Last weekend was a real sporting treat: a couple of grudge matches in the Premier League; the thrilling climax to the Six Nations; Sagan, Cavendish and co. doing battle over 300+ kms of Milan-San Remo; and a skinny bloke with aspirations far bigger than his pigeon chest targeting one of cycling’s great double-headers: Saturday time trial, Sunday road race.
Dressed to impress in my new NoPinz SuperSuit skinsuit (shout out to Blake @ NoPinz for the awesome customer service) with bike kitted out to resemble a stealth bomber but precisely zero experience of riding dual carriageway TTs, I rocked up at the start of the ECCA 10 absolutely stinking of “all the gear, no idea”.
On its day (i.e. when the wind isn’t blowing much, and in a certain direction) the e2/10 is notoriously quick, with Alex Dowsett having set a British record of 17 minutes 20 seconds on the course in June 2014 (yes, that’s an average speed of 34.62 mph). Unfortunately the weather conditions were less than optimal on Saturday, so all plans of a crack at the record were reluctantly abandoned before I got going.
Nevertheless, this was my first outing on a “proper” TT course – out and back along a dual carriageway – so I hoped to clock a half decent time which might make give me a chance of getting a spot at some of the more competitive events later in the year. That said, I’ve been struggling to adapt to the TT position and have found it really difficult to get my power comparable to my road bike watts, so to some extent I knew I’d have to ignore the numbers and ride to feel… and be prepared for a sub-par effort due to less-than-perfect pacing.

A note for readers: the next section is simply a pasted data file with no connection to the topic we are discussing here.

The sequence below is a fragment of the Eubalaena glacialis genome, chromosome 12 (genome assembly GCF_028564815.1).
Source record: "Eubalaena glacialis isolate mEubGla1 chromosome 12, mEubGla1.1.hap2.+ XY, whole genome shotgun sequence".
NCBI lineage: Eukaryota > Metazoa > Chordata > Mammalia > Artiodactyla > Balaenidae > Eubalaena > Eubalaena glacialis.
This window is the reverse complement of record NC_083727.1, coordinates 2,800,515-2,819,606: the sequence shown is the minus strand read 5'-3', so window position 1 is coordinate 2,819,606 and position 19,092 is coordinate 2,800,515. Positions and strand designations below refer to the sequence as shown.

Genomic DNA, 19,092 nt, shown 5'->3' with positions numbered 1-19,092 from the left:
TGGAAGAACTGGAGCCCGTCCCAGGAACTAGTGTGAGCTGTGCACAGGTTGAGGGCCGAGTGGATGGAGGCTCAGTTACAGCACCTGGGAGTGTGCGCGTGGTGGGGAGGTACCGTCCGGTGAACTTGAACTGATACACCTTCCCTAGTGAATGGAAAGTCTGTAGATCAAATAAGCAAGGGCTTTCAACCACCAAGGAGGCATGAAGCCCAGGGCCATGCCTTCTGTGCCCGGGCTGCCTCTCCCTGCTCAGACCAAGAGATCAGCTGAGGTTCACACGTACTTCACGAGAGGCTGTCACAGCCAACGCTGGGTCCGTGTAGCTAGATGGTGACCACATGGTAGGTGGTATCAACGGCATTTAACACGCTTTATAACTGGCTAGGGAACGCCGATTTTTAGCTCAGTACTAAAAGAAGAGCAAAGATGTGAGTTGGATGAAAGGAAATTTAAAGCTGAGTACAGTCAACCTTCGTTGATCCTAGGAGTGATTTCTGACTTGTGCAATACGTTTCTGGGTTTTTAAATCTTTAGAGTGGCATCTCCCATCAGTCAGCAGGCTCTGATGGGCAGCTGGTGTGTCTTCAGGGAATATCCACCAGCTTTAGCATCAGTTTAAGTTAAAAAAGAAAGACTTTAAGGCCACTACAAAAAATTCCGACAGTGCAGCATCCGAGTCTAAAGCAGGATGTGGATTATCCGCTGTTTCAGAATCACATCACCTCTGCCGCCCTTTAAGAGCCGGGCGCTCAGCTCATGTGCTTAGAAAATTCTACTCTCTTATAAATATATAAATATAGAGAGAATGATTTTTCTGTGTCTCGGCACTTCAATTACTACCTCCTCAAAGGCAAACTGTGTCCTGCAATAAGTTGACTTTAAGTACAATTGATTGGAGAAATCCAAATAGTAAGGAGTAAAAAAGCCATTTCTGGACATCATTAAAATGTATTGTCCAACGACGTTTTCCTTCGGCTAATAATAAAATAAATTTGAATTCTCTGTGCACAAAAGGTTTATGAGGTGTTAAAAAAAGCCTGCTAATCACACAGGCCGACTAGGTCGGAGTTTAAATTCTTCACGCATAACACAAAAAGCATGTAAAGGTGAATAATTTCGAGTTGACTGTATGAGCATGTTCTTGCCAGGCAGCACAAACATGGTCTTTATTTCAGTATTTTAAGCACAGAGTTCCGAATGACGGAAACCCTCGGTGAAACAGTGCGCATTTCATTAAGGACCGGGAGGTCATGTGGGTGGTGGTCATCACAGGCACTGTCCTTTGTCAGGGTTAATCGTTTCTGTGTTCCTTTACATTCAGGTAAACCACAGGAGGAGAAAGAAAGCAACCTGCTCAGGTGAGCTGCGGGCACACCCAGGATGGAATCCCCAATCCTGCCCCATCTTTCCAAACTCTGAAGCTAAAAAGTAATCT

The ride wasn’t quick, but under the circumstances I actually felt I rode it pretty well. I’d had a really easy few days after 6 weeks of relatively high mileage (weekly TSS at 550-600) so I was raring to go. With a strong headwind on the way out, the plan was to ride the first 5 miles slightly harder than I would under better conditions, to minimise time spent on the slower part of the course, and then hold on for dear life on the return leg. It’s actually quite difficult to do this, because of the fine line between a rider’s threshold (sustainable for up to an hour or so) and VO2 max (sustainable for a few minutes at most) zones. It’s very easy to overcook it slightly early on, and then suffer a slow and painful death as the body fails to shift the lactic build-up.
The out leg was tough, with a stiff headwind and gusts pushing me all over the lane. Even with a bright rear light it was pretty un-nerving, especially when less than sympathetic traffic rattles past you at 80mph while you’re struggling to hold your line. I reached the turn in just under 12 minutes averaging 312w, about 20w above FTP (this is a guesstimate as I haven’t tested for a while and actually never on the TT bike). I knew I’d need to ease off by a few watts on the way back, but that was always the plan given the wind conditions.
Unfortunately the tail-wind didn’t really materialise – apparently that’s what happens with a westerly on the e2, due to the geography and shelter provided by hedges and trees – but the return leg did pass relatively quickly and before I knew it I’d rolled over the line clocking 22 minutes 29 seconds, just about resisting the urge to throw up the caffeine gel I had squeezed down my neck 30 minutes earlier. Average power for the back leg was 299w, giving an average of 304w (NP 306w) for the ride.
Overall, a relatively good day out. Certainly an experience riding a dual carriageway TT, and my power stats are really promising even if they didn’t result in a particularly special time. That said, only a handful of guys went under 21 minutes so it clearly wasn’t a quick day – and at c. 60kg I am always going to struggle in windy conditions. I’ll spend a few more weeks adapting to the bike and working on efficiency in the aero tuck, and will be back again in the summer for another go at Mr Dowsett’s benchmark.
And with a road race in Ipswich at 09.00 the next day, it was full recovery mode for the rest of the afternoon…